“The present practice of issuing a stop-work order only for the most serious infringements, and often only after a disaster had happened, cannot be tolerated any longer,” it said.

The authorities were also told to enact regulations to improve attention given to safety issues by developers and contractors.

This included safety training for project managers, power given to safety officers to raise safety issues and that all site meetings be audio-recorded and stored for 10 years from the completion of project.

The MBPP and local authorities were also told to implement a Geographical Information System for the collection, collation and storage of relevant data and information that will assist and benefit engineers in doing geotechnical designs.

The commission then recommended that DOSH implement a policy of surprise checks at construction sites without waiting for a complaint.

In its findings, the commission found that the incident, which happened on October 21, 2017, was entirely preventable if the people responsible had taken the necessary and proper steps to ensure the stability of the slope and the safety of the workers.

“The landslide that morning did not simply develop overnight. It was a disaster which had been waiting to happen, for a period of time,” it stated.

The commission found that there was a series of successive acts and omissions that led to the failure of the slope.

“There were three landslips, two minor ones and a major incident, before the eventual collapse of the slope,” the report pointed out.

It stated that the landslips were clear warnings that the slope was unsafe but actions taken to mitigate this were inadequate and “tardy”.

“The engineer in charge of the slope, Khoo, had many opportunities to put things right by stabilising the slope. He squandered all opportunities,” the report said.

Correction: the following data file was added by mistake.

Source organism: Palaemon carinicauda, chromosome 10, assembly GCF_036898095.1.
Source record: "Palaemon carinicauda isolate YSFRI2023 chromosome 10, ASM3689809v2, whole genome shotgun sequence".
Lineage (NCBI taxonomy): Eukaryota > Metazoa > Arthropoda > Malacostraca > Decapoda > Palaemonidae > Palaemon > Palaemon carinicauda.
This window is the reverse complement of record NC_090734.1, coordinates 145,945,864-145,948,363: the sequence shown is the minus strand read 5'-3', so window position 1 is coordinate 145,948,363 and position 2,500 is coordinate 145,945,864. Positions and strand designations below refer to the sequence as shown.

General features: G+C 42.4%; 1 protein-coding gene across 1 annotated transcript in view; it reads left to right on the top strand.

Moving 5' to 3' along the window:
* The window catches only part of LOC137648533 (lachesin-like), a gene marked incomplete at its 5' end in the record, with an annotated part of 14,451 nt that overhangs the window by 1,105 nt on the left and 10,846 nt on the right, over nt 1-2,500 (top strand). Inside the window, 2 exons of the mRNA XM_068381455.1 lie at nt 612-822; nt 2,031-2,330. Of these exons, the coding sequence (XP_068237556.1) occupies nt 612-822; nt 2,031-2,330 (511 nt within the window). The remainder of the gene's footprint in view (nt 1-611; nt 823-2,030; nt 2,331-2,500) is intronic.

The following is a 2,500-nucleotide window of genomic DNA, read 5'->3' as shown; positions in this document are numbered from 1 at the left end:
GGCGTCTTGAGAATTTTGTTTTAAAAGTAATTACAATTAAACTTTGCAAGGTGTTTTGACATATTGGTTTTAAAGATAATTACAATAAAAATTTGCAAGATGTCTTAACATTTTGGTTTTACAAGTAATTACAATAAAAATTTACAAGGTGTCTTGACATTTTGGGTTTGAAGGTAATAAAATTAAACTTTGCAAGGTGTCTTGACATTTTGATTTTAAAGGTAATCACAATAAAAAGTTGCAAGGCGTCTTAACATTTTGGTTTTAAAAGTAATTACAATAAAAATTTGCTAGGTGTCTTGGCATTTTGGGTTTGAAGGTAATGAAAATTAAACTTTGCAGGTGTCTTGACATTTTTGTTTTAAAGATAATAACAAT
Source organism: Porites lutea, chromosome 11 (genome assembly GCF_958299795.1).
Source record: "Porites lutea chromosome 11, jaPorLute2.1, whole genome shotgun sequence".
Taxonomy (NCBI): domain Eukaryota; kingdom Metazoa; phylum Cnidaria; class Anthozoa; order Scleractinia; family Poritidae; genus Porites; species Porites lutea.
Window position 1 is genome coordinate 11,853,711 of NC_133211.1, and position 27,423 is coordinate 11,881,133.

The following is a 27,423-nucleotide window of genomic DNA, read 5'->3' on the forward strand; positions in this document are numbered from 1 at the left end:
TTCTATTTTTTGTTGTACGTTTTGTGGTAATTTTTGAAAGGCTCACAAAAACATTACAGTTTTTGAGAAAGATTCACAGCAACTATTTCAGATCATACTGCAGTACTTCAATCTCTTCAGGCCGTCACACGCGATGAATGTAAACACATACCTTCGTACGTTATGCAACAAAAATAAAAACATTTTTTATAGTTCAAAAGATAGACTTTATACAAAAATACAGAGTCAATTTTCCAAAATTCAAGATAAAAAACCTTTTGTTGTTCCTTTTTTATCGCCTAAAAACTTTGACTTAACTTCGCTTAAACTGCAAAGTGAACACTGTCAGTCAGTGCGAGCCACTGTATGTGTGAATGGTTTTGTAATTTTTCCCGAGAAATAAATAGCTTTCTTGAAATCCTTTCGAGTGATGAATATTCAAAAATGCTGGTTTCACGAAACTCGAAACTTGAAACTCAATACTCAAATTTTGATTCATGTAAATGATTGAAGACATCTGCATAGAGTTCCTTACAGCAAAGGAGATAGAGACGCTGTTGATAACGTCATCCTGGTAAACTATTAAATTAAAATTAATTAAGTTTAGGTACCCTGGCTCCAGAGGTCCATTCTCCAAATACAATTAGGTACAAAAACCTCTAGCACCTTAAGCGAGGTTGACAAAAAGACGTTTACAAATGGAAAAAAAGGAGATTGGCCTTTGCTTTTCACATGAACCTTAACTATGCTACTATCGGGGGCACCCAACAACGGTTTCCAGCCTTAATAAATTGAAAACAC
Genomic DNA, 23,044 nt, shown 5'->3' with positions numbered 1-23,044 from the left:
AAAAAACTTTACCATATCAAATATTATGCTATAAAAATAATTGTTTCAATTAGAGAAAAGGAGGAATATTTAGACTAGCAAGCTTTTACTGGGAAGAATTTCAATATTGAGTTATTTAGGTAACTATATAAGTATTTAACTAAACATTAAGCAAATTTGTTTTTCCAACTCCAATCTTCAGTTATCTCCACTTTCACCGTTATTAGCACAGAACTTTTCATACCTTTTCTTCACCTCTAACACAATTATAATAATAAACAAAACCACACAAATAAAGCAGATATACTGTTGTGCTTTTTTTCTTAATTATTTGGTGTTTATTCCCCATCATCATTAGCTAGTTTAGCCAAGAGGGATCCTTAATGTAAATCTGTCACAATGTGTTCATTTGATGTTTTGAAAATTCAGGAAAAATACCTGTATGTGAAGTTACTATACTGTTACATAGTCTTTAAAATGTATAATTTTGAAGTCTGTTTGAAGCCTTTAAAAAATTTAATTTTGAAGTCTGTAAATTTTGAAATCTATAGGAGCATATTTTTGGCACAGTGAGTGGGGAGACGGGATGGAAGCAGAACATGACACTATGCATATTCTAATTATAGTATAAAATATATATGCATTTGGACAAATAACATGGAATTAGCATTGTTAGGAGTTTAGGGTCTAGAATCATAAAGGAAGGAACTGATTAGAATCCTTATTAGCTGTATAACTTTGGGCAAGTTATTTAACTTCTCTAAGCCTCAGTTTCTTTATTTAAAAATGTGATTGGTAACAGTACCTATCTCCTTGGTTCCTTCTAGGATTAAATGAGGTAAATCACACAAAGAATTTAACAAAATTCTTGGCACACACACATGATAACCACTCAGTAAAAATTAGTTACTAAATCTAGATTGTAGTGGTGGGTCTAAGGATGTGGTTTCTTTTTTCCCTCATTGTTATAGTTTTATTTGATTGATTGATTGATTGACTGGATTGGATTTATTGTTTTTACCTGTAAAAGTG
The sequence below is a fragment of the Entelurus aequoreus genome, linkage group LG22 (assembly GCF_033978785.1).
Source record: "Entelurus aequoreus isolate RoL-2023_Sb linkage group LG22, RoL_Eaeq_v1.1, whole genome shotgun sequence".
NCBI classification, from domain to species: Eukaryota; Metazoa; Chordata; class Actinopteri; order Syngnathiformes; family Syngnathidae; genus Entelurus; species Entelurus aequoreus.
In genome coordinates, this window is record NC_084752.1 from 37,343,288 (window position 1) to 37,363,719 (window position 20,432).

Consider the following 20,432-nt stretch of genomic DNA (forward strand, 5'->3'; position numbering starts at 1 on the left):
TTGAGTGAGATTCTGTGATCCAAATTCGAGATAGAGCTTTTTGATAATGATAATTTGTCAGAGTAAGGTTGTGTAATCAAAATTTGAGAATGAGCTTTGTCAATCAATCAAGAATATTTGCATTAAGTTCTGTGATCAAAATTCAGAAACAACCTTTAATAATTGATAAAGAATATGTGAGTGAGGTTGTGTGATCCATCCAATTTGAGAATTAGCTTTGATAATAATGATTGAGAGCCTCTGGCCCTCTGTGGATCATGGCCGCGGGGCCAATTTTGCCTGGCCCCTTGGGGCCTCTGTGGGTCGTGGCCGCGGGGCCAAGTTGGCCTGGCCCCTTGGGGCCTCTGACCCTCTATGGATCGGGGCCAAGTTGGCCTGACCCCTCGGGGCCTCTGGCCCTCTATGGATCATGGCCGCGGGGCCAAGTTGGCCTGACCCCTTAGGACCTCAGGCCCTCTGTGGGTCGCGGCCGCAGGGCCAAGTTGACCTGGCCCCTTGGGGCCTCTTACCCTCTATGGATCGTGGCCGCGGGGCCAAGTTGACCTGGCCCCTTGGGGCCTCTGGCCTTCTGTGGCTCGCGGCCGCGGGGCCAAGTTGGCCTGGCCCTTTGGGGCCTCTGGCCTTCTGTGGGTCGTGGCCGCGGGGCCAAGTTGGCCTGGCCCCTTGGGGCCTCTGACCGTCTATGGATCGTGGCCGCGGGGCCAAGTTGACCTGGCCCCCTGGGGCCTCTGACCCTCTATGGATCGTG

It stated that Khoo was not at the site and had relied on second-hand information, via pictures sent to him on WhatsApp, to assess what was going on at the site.

“This kind of remote-control supervision without a resident engineer, as practised by Khoo, did not meet the standard of care required of a design engineer, a consultant engineer and a superintending officer,” it said.

The Commission of Enquiry was set up after the incident in October 2017 and it had conducted public hearings over 26 days from January 2018 in which 28 witnesses were called in to give their testimonies.

The commission was chaired by Datuk Yeo Yang Poh with Datuk Gue See Sew and Ramli Nazir as fellow commissioners.

The commission completed its report on July 22 this year and it was subsequently submitted to the Penang Governor.

The landslide in Tanjung Bungah occurred at the site of the Granito housing project during construction works.

KAA Sdn Bhd was the civil and structural engineering consultants for the project and the superintending officer for the earthworks. Khoo was the consultant engineer from KAA.

Copies of the report are available for sale at RM50 per copy from September 3 to 30 at Level Three, Komtar. The public can call 04-6505480 for further information.